The term “assistive technology device” refers to any item, equipment, or product system that is used to increase, maintain, or improve the functional abilities of a child with a disability. Assistive technology can range from low-tech items such as pencil grips, markers, or paper stabilizers to high-tech items such as voice synthesizers, Braille readers, or voice-activated computers. An assistive technology service is any direct assistance to a student with a disability in the selection, acquisition, or use of the assistive technology device. This includes maintenance and repair of the device.Assistive technology may be necessary to ensure the maintenance of the Least Restrictive Environment (LRE), even if it does not directly affect the reception of the Free Appropriate Public Education (FAPE).
If after a reevaluation there is still disagreement about the needs for assistive technology and the student's parents believe that the school evaluation was inadequate or did not address the student's assistive technology needs, parents have the right to request an independent evaluation of the student.The school must provide in-home assistive technology if the student needs the use of home assistive technology to receive the FAPE. If the IEP team determines that assistive technology is not needed, the student's parents or teachers can request a reevaluation of the student. For example, if the student needs an assistive technology device to complete homework, they should be allowed to take the assistive technology device home.Northwest Access Fund (formerly known as Washington Access Fund) provides loans for assistive technology and accessibility modifications for homes and vehicles. WATAP provides information and referrals to family members, employers, employment service providers, educators, healthcare providers, social service providers, and others seeking services and knowledge about assistive technology.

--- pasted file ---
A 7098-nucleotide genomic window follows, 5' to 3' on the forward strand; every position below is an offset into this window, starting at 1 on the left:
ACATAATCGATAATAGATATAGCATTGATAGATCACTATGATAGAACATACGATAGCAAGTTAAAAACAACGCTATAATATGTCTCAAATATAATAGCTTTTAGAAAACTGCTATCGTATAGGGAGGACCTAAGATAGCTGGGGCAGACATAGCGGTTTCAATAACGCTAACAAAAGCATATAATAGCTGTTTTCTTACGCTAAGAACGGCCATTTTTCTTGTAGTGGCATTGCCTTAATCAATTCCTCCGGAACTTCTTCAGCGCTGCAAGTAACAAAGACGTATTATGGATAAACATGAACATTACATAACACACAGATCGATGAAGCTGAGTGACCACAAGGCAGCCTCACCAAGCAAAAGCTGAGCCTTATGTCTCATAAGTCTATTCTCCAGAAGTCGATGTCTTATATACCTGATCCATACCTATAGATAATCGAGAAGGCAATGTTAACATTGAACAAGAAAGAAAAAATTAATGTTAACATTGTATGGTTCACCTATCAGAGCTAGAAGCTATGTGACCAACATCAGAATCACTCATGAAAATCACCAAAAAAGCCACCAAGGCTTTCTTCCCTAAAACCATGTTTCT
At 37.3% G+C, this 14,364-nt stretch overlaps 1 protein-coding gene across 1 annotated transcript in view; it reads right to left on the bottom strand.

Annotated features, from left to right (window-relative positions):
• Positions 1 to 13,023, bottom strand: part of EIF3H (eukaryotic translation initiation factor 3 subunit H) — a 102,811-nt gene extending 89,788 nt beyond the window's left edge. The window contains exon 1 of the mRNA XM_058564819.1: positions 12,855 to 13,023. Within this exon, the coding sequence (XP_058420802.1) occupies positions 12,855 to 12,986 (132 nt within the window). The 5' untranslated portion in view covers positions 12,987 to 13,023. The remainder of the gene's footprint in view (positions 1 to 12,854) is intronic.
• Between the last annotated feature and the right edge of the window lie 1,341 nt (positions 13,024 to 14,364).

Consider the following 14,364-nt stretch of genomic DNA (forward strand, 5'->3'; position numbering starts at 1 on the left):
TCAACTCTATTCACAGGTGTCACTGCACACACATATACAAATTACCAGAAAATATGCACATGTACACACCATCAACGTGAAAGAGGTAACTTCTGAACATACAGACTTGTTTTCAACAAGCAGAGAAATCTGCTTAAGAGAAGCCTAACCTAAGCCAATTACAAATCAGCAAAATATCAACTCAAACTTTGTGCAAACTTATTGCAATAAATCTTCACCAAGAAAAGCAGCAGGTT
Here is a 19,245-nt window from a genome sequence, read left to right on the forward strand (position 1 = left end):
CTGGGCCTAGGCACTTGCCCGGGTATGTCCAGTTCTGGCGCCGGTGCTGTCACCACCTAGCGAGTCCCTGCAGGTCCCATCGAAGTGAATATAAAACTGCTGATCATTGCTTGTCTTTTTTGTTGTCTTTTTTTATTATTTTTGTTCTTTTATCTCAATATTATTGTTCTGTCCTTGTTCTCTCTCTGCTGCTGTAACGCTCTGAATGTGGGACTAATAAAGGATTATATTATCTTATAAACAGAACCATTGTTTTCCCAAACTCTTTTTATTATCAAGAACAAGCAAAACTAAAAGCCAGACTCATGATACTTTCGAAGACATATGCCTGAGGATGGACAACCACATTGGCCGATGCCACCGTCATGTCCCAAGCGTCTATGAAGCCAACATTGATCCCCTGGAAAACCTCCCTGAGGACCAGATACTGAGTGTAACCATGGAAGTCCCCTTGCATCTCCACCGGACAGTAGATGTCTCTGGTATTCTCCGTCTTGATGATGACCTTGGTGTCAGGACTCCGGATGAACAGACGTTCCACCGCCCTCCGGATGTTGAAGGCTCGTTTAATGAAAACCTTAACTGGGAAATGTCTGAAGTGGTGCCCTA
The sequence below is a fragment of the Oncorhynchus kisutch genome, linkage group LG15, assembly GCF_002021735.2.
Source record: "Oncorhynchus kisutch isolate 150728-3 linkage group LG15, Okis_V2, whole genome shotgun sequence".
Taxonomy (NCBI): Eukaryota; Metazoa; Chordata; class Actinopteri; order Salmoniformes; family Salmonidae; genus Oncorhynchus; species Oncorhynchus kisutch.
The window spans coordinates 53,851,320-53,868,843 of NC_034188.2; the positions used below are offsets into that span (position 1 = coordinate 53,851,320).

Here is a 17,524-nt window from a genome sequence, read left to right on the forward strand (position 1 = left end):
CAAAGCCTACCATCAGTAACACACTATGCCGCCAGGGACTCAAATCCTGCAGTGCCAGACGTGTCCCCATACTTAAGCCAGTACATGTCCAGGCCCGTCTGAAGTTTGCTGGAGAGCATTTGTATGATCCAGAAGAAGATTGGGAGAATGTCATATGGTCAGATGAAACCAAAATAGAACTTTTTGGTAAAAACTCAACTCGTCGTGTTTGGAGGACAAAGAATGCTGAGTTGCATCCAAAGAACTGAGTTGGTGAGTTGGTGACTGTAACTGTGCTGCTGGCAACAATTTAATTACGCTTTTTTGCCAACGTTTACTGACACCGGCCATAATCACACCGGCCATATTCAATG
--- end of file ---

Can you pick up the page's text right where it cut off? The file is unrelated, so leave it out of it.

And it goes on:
This publication provides a definition of assistive technology, a brief description of the basic special education requirements related to assistive technology, and answers the most frequently asked questions about assistive technology for students in special education programs. The Office of the Superintendent of Public Instruction (OSPI) is responsible for creating agreements between it and non-educational public agencies to ensure that students receive special education or related services, complementary aids and services, and transition services that are necessary to provide FAPE including assistive technology devices and services.Provides resources and experience in assistive technology to help people make decisions and obtain the technology and related services needed for work, education and independent living. An example of an assistive technology service that is provided as a related service to help a child benefit from special education includes speech and language services related to the use of a voice-activated computer. In this case, the assistive technology is considered a complementary aid or service and must be included in the IEP and provided to the person.